In one aspect the present invention is a method for preparing digital data for transmission over an analog microwave network. The method comprises multiplexing a plurality of input digital data signals to form a multiplexed input digital data signal, encoding the multiplexed input digital data signal to form a multilevel signal and filtering the multilevel signal. The filtered signal is then converted into an analog baseband signal having a limited passband and that is compatible with the input of an analog microwave transmitter. The analog baseband signal preferably along with at least one analog sub-carrier signal is then used to frequency modulate a carrier signal to produce a radio frequency signal compatible with the analog microwave network.
Further in accordance with this aspect of the present invention, filtering the multilevel signal comprises filtering using a digital low-pass filter having a 3-dB cutoff at approximately ½ the rate of the multilevel signal. Most preferably, the digital low-pass filter has a 3-dB cutoff around six mega-hertz.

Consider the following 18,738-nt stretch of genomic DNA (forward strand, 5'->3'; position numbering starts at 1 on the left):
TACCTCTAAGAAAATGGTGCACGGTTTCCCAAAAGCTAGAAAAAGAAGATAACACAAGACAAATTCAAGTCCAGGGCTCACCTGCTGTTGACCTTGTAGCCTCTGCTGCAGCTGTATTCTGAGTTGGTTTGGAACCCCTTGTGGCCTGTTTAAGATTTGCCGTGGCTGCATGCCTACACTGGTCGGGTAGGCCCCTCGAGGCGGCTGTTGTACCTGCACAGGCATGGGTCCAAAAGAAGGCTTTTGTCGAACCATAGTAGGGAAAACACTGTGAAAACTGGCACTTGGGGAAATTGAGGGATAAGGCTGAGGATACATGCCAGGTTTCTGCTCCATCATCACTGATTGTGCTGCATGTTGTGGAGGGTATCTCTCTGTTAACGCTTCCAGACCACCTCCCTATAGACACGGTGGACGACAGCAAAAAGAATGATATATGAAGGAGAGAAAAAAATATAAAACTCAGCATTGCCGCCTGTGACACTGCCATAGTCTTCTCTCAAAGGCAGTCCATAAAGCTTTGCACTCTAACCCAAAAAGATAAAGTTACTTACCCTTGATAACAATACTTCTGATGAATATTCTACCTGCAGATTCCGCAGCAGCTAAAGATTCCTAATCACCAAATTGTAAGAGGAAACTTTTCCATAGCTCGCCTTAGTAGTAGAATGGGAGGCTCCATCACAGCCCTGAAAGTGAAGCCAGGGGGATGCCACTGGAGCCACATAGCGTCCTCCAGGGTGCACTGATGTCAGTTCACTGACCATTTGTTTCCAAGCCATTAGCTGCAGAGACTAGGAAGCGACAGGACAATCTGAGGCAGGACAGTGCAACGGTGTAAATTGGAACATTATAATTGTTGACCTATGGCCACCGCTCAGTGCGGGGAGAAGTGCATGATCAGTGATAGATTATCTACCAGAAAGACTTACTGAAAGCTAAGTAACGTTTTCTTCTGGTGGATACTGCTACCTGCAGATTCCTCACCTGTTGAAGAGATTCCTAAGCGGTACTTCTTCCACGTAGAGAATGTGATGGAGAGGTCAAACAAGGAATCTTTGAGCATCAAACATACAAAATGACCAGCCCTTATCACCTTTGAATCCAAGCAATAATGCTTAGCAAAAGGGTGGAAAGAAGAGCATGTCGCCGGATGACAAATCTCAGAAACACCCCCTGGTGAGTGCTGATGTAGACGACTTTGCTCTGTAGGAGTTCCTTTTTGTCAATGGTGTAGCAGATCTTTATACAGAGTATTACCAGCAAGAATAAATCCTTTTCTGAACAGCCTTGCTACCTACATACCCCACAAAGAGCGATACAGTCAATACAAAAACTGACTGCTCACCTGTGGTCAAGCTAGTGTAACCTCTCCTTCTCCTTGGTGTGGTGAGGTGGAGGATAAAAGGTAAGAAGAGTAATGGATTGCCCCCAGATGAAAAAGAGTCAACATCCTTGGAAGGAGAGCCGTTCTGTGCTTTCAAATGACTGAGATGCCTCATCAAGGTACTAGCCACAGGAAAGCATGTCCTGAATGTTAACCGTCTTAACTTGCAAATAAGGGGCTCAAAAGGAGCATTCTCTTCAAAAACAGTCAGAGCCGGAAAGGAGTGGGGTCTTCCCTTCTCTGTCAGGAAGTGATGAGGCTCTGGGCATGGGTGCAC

The method may also further comprise adding a forward error correction code to the multiplexed input digital data signal during the encoding step.
Further in accordance with this aspect of the present invention, multiplexing the plurality of digital data inputs preferably includes combining digital data with a variable data stream having a bit rate between one and thirty megabits per second.
Further in accordance with this aspect of the present invention, the multiplexing further comprises encoding at least one digital video signal. Most preferably, the at least one digital video signal may be encoded in accordance either the MPEG-2, MPEG-4 or wavelet digital video formats.
Encoding in accordance with the method may further desirably comprise forming a multilevel signal compatible with a signal format selected from the group consisting of a 2-level, 4-level, 8-level and 16-level signal.
Further in accordance with the method, frequency modulating most desirably includes modulating an audio signal onto to one of said at least one sub-carrier signal.